American counterterrorism experts’ biggest fear remains a biological weapons attack in the United States. A conventional bomb can kill hundreds or even thousands, but a biological weapon can surreptitiously invade, spread, mutate, and kill millions. Biological weapons have been used throughout history, from poisoning wells to “gifting” smallpox-infected blankets. Whether you believe that Covid-19 came from bats sold in a wet market or escaped from a Chinese lab, terrorists are observing the pandemic’s toll on America and taking notes for a future biological attack. What lessons might they have learned from America’s reaction to Covid?
The first is that America is unprepared for a biological attack. Our national defense experts tend to look backward to past threats rather than preparing for future ones. The U.S. botched the response to swine flu under the Obama administration, avoiding a damaging experience only through some good luck, but still failed to engage in research to address future threats. Terrorists can plan on the nation not having a ready-made response to any tailor-made virus.
The next lesson: America does not affirmatively defend itself from biological threats. We train our police to respond to active shooters in schools. We take off our shoes for scanning before we get on planes. But we do not regularly monitor wastewater supplies for the presence of new and dangerous pathogens. Only now are some local governments discovering that they can track Covid outbreaks by testing wastewater. We also leave our water supply wide open to attacks; ten terrorists in ten cities adding a highly infectious virus to the water supply would have a devastating nationwide impact.
The pandemic has revealed that America’s investigative capabilities—scientific and military—are either fragile or fainthearted. Two years in, we still have no definitive answers about the origin of Covid. Nor do we appear to be pressing China particularly hard for an explanation. Tracing biological weapons is difficult unless you act quickly, competently, and decisively.
Terrorists also learned that politics is corrupting our scientific organizations. From federal agencies to private universities, ideology is distorting science. When science is filtered through the lens of politics, nobody is likely to have much respect for empirical fact-finding. Thus, mixed public-health messaging eventually leads sensible people to the conclusion that some scientists refuse to admit their own ignorance.
America’s political polarization has taught terrorists that our divisiveness will prevent any immediate and unified response to a biological attack. Many Democrats expressed doubt about Covid vaccines when Donald Trump was in the White House. When President Biden took office, some Republicans began questioning the vaccines. Some states demand vaccines and masks everywhere; some leave it to individual choice. The politicization of science, egged on by the mainstream media, has reduced public trust.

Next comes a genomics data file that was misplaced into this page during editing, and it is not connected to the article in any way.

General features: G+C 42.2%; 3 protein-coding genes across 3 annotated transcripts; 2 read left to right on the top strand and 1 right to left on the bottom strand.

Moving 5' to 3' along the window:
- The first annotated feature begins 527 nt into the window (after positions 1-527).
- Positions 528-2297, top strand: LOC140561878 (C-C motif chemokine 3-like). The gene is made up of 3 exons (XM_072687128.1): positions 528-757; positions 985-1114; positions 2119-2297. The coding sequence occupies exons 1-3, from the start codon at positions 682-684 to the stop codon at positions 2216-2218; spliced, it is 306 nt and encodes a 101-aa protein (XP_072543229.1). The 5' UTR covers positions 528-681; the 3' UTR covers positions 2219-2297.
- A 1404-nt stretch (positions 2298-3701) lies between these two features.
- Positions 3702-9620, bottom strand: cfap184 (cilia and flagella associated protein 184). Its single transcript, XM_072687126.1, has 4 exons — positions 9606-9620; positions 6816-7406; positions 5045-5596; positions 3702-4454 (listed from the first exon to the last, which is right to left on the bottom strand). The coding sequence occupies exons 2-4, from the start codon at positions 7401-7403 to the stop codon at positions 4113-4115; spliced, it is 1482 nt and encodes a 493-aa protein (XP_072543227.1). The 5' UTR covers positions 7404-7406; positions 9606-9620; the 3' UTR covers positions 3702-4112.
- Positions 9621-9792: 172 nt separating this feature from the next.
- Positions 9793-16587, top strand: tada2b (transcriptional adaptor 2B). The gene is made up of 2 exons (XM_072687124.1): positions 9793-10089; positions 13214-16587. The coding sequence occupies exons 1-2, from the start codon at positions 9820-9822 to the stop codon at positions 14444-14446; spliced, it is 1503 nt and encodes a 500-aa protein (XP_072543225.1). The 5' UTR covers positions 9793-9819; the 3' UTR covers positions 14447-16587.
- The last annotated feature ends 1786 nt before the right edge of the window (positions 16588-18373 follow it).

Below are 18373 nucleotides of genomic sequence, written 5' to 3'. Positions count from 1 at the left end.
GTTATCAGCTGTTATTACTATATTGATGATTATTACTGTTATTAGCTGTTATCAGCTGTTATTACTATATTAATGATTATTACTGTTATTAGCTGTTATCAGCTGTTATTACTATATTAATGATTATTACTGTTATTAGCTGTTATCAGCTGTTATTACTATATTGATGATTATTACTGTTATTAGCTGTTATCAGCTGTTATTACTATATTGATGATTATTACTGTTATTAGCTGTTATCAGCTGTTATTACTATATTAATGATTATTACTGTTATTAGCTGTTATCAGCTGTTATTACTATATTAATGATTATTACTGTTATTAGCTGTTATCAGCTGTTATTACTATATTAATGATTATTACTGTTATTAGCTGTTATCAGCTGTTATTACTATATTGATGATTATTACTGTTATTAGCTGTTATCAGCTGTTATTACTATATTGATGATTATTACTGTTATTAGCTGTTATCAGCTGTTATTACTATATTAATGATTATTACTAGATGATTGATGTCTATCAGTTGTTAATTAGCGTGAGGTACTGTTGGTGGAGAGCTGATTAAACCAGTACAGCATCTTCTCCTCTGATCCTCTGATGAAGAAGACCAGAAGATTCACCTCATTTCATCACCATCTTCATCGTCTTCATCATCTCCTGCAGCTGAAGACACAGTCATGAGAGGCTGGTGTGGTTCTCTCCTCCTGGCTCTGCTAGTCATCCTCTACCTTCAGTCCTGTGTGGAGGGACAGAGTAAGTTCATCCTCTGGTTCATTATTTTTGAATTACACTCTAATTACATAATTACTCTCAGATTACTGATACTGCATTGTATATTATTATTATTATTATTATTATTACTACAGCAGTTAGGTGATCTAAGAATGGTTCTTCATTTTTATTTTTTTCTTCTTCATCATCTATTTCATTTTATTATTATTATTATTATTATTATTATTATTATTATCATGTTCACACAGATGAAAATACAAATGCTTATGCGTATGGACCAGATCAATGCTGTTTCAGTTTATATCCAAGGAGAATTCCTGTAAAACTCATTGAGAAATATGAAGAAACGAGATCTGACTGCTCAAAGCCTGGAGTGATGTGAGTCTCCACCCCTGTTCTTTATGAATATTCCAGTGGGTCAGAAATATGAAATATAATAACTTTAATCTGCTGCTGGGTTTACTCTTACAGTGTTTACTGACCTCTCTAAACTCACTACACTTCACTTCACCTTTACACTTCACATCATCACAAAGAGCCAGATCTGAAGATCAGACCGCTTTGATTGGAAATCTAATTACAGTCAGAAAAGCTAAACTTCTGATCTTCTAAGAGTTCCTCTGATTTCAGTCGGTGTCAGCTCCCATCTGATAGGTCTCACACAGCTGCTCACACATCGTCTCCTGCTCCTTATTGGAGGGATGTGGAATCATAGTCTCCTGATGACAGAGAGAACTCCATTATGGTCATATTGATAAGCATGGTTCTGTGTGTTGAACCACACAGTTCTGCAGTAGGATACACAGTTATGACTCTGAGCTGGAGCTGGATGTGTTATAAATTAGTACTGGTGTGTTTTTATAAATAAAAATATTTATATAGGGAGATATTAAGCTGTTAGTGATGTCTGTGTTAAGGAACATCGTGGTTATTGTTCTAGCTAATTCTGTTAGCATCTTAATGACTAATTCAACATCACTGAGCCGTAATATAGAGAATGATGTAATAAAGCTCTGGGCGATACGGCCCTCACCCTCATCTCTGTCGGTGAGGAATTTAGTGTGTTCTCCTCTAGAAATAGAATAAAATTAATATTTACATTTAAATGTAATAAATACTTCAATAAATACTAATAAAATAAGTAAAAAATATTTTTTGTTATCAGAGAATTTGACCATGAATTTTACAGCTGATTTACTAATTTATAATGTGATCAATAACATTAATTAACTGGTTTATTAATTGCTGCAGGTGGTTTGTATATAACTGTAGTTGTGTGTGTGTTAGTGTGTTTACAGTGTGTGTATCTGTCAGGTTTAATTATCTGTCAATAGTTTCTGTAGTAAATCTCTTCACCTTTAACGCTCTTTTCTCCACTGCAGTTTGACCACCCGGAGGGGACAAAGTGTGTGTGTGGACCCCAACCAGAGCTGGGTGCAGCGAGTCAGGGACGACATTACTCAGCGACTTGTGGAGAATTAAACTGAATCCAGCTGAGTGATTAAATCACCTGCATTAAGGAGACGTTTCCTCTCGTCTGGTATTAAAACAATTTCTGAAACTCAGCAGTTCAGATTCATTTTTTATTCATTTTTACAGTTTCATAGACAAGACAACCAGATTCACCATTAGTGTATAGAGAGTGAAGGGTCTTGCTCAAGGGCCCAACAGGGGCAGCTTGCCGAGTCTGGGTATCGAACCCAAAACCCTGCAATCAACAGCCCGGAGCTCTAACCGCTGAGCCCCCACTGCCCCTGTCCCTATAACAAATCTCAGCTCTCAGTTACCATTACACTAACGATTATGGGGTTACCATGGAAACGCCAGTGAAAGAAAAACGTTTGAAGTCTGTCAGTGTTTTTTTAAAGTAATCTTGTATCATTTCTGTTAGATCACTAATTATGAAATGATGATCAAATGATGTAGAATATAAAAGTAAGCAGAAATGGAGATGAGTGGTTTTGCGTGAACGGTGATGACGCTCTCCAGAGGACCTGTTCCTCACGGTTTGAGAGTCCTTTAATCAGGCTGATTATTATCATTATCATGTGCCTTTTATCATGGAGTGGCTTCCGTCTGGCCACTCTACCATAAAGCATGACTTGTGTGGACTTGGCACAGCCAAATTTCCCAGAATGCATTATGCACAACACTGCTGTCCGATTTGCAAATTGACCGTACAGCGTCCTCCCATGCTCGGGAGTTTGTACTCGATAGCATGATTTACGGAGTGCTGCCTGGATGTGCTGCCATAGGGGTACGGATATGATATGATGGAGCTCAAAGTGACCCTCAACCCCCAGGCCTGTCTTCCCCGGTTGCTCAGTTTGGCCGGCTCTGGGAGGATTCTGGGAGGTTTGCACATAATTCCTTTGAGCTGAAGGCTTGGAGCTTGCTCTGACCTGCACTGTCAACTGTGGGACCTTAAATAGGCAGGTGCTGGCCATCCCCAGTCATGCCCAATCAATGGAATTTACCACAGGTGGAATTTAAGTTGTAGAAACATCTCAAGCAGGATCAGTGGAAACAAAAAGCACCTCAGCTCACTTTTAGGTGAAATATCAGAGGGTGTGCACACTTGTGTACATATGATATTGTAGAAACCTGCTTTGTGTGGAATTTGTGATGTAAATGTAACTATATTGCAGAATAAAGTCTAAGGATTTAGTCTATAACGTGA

Covid also taught terrorists that American supply chains for critical materials are weak, fractured, and often reliant on materials from outside the United States. Necessary supplies for vaccines, tests, and medical items come from other countries, forcing the nation to face shortages of items critical to our medical defenses. For instance, the United States struggled with a shortage of Covid testing kits. Over 50 percent of those kits are manufactured in China.
Finally, potential bioterrorists have learned that Americans are physically vulnerable to a biological attack. Our borders are porous. Our population is exceptionally obese and unfit. Particularly in dense urban areas, this lack of physical vitality makes an inviting target for weaponized viruses. The coronavirus took a disproportionately heavy toll on obese Americans. If you’re a terrorist designing a virus, this is hard information to ignore.
Yet some good news remains. The United States retains the ability to innovate quickly: through Operation Warp Speed, American pharmaceutical companies performed a miracle in creating and mass-producing vaccines in an incredibly short time frame. Not since the nation geared up for World War II have we seen such a concerted effort to achieve a singular result. And Americans remain a strong, independent-minded people. Even as the government bungled an economic response to the pandemic, markets rebounded. The American public has awakened to the fact that its leaders and the media might not be fully trustworthy or competent, so the age-old national tradition of questioning authority has returned with vigor.
Last, any terrorist planning a biological attack on the U.S. will have to deal with the reality that Covid has acted as a national stress test. Somewhere in the depths of American law enforcement, agents, prosecutors, and scientists are considering the strategic implications of what we have been through in recent years. They are running models, preparing new approaches and defenses, and learning new lessons. With hard work and luck, they will have solutions in place if and when such a threat emerges.